By: Linda B. Glaser, A&S Communications
September 21, 2016
The new field of media studies will be explored in a series of lectures beginning on Oct. 6 that focus on emerging research, particularly by younger scholars in the field. The year-long series will present a range of approaches to the field, from the perspective of cultural studies to media archaeology and digital humanities. All talks are at 4:30 pm in the Guerlac Room in AD White House and are free and open to the public.
“The approach to this series is totally unique to Cornell,” says Tom McEnaney, assistant professor of comparative literature and co-organizer of the series. “Not only will it showcase the most transformative thinkers in media studies—from specialists in information theory to disability studies and media archaeology—but it brings that scholarship together with cutting edge research in critical computational humanities. We hope the intersection of these conversations will really point the way forward in these fields.”
“People from all across Cornell — scholars in the humanities, social sciences, and information sciences, as well as artists, musicians, and librarians — actively investigate media. We hope this series will both support existing relationships and spark new ones across the university,” added Jeremy Braddock, associate professor of English and co-organizer of the series.
The series arose from a working group convened last spring that includes faculty from the College of Arts and Sciences; Cornell Computing and Information Science; Art, Architecture and Planning; and the College of Agriculture and Life Sciences, meeting regularly to share their work and discuss curriculum development related to media studies. Members of the group nominated the speakers.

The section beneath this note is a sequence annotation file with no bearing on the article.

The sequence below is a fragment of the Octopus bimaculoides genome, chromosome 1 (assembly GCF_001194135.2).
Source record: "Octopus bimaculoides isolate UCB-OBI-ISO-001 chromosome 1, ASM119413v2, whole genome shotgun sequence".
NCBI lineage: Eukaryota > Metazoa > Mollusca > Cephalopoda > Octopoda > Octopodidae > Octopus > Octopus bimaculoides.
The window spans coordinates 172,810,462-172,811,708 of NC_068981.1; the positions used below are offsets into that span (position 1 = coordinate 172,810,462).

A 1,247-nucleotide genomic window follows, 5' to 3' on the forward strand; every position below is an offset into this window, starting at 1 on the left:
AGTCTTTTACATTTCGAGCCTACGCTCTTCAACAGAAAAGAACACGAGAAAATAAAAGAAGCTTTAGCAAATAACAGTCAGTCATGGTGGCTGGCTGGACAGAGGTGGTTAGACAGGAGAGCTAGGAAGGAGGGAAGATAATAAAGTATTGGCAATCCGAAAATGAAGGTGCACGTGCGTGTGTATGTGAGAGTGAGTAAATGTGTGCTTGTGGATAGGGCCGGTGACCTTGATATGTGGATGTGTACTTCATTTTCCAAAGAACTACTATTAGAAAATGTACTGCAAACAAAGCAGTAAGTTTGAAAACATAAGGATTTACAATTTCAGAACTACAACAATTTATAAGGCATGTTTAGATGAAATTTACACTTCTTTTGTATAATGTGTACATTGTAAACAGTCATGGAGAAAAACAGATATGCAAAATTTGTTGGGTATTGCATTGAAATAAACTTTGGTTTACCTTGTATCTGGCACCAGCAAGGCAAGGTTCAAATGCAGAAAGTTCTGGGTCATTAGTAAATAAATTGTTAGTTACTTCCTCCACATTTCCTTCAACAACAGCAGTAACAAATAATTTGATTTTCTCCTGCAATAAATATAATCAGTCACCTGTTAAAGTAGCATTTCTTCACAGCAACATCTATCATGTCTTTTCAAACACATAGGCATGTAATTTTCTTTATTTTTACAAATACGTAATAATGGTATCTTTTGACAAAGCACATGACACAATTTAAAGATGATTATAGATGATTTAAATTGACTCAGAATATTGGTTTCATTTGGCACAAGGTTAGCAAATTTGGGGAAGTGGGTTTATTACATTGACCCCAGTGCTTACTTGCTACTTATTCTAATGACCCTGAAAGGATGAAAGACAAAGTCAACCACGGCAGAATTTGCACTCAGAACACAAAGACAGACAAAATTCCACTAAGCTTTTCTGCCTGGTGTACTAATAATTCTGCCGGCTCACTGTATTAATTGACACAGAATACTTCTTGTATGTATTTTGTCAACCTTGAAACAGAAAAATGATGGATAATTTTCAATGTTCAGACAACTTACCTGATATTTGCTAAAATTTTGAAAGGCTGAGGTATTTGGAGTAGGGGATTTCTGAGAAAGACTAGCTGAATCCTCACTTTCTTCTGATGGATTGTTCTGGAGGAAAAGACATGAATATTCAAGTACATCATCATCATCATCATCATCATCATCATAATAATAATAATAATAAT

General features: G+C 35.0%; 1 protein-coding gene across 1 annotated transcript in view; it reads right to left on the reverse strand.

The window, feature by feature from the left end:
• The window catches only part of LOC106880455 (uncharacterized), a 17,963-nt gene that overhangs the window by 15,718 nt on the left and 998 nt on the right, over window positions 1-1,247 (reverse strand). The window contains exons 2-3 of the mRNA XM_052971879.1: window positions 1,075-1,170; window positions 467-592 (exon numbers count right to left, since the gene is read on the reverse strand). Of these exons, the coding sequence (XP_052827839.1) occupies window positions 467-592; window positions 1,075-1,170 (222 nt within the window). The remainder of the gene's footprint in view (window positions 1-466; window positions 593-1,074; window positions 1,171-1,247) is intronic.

Orit Halpern, author of “Beautiful Data,” will be the first speaker in the series. Her topic is “The Smart Mandate: Ubiquitous Computing, Design, and Resilience.”
“Her work, which has provided a history of ‘big data,’ shows how studies of information and technology are of increasing interest to scholars of media,” says Braddock.
A leading media archaeologist, Jussi Parikka (University of Southampton) will offer a non-Western perspective on media studies in his talk “Speculative Design Baghdad 800 – Istanbul 2048: A Media Archaeology of Ingenious Devices,” based in part on an exhibition he was involved with in Istanbul on speculative design in the Middle East.
Computational approaches to the digital humanities will be presented by speakers including Andrew Piper (McGill University), whose work on the origins of mass print, “Dreaming in Books,” won the prestigious MLA First Book Prize. He’ll be addressing what is meant by cultural inequality and why it is an important problem to solve.
William “Ted” Underwood, PhD ‘97 (University of Illinois, Urbana-Champaign) will speak about narrative history at different time scales and the relationship between close reading and big computational perspectives.
Elizabeth Ellcessor (Indiana University), will discuss the role of media in disability, taking the perspective of cultural studies, an approach that marks a distinctive tradition within media studies. Sarah Sharma (University of Toronto) also takes a culturalist and ethnographic approach. She’s the author of “In the Meantime: Temporality and Cultural Politics” and will be presenting new work on the relation of feminism to the “gig” and “sharing” economies.
Series sponsors include the College of Arts and Sciences, the Society for the Humanities, and the Central NY Humanities Corridor.
2016-17 Media Studies Speaker Series
All talks are at 4:30 pm in the Guerlac Room, A.D. White House.
Oct. 6: “The Smart Mandate: Ubiquitous Computing, Design, and Resilience,” Orit Halpern, Concordia University
Nov. 3: “Exits / Vectors / Gigs: Techno-Feminism for the ‘Sharing Economy, ‘” Sarah Sharma, University of Toronto
Nov. 18: “The Data of Cultural Inequality,” Andrew Piper, McGill University
Feb. 23: “Sliding Scales of Interpretation,” Ted Underwood, University of Illinois, Urbana-Champaign
March 9: “Cultural Accessibility: Disability, Digital Media, and Participation,” Elizabeth Ellcessor, Indiana University
March 15: “Strategic Desire,” Patrick Keilty, University of Toronto, Central New York Humanities Corridor Digital Humanities Lecture
April 27: “Speculative Design, Baghdad 800 – Istanbul 2048: A Media Archaeology of Ingenious Devices,” Jussi Parikka, Winchester School of Art (University of Southampton)
A version of this article also appeared in the Cornell Chronicle.